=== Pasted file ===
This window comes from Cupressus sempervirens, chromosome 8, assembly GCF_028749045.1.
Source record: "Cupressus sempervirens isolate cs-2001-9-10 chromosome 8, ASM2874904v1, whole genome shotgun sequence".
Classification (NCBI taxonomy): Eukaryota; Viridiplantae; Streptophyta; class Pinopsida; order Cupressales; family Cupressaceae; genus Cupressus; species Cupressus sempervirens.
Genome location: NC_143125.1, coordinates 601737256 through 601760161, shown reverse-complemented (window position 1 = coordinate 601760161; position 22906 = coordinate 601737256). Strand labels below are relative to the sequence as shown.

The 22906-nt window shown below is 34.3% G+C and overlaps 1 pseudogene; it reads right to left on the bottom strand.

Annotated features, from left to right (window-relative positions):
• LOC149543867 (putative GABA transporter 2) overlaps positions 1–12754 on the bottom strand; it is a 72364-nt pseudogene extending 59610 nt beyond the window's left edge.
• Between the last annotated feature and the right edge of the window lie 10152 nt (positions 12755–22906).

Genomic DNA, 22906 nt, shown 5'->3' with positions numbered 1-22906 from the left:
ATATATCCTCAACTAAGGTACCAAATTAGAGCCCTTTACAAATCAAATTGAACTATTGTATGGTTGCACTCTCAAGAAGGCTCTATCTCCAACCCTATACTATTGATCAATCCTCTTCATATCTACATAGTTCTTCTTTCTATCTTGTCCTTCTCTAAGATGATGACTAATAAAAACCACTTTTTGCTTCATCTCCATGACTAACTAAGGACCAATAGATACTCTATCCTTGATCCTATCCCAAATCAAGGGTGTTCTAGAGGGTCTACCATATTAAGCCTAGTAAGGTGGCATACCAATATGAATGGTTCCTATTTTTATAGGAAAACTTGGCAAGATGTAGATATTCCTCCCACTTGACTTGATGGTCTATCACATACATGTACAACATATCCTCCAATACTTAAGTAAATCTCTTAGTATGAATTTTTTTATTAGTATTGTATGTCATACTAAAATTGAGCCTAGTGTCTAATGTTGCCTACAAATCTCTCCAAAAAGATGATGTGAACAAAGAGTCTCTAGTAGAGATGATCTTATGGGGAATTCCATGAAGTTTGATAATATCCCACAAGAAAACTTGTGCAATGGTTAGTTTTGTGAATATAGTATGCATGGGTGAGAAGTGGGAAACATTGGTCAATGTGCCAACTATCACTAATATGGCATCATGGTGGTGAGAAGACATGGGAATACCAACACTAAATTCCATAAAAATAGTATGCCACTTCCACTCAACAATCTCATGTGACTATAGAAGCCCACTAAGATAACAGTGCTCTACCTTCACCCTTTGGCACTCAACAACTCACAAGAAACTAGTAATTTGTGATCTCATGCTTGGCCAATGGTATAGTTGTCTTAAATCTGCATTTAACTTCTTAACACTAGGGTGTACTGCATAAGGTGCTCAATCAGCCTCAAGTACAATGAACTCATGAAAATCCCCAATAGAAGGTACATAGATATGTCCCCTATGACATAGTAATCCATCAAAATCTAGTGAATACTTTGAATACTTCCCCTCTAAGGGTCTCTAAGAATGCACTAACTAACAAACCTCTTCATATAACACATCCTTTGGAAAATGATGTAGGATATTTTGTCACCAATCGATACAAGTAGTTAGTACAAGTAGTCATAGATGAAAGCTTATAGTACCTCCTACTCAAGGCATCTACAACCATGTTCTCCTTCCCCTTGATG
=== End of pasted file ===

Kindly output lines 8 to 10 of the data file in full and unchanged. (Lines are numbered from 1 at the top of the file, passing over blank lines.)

• Between the last annotated feature and the right edge of the window lie 10152 nt (positions 12755–22906).

Genomic DNA, 22906 nt, shown 5'->3' with positions numbered 1-22906 from the left:
ATATATCCTCAACTAAGGTACCAAATTAGAGCCCTTTACAAATCAAATTGAACTATTGTATGGTTGCACTCTCAAGAAGGCTCTATCTCCAACCCTATACTATTGATCAATCCTCTTCATATCTACATAGTTCTTCTTTCTATCTTGTCCTTCTCTAAGATGATGACTAATAAAAACCACTTTTTGCTTCATCTCCATGACTAACTAAGGACCAATAGATACTCTATCCTTGATCCTATCCCAAATCAAGGGTGTTCTAGAGGGTCTACCATATTAAGCCTAGTAAGGTGGCATACCAATATGAATGGTTCCTATTTTTATAGGAAAACTTGGCAAGATGTAGATATTCCTCCCACTTGACTTGATGGTCTATCACATACATGTACAACATATCCTCCAATACTTAAGTAAATCTCTTAGTATGAATTTTTTTATTAGTATTGTATGTCATACTAAAATTGAGCCTAGTGTCTAATGTTGCCTACAAATCTCTCCAAAAAGATGATGTGAACAAAGAGTCTCTAGTAGAGATGATCTTATGGGGAATTCCATGAAGTTTGATAATATCCCACAAGAAAACTTGTGCAATGGTTAGTTTTGTGAATATAGTATGCATGGGTGAGAAGTGGGAAACATTGGTCAATGTGCCAACTATCACTAATATGGCATCATGGTGGTGAGAAGACATGGGAATACCAACACTAAATTCCATAAAAATAGTATGCCACTTCCACTCAACAATCTCATGTGACTATAGAAGCCCACTAAGATAACAGTGCTCTACCTTCACCCTTTGGCACTCAACAACTCACAAGAAACTAGTAATTTGTGATCTCATGCTTGGCCAATGGTATAGTTGTCTTAAATCTGCATTTAACTTCTTAACACTAGGGTGTACTGCATAAGGTGCTCAATCAGCCTCAAGTACAATGAACTCATGAAAATCCCCAATAGAAGGTACATAGATATGTCCCCTATGACATAGTAATCCATCAAAATCTAGTGAATACTTTGAATACTTCCCCTCTAAGGGTCTCTAAGAATGCACTAACTAACAAACCTCTTCATATAACACATCCTTTGGAAAATGATGTAGGATATTTTGTCACCAATCGATACAAGTAGTTAGTACAAGTAGTCATAGATGAAAGCTTATAGTACCTCCTACTCAAGGCATCTACAACCATGTTCTCCTTCCCCTTGATG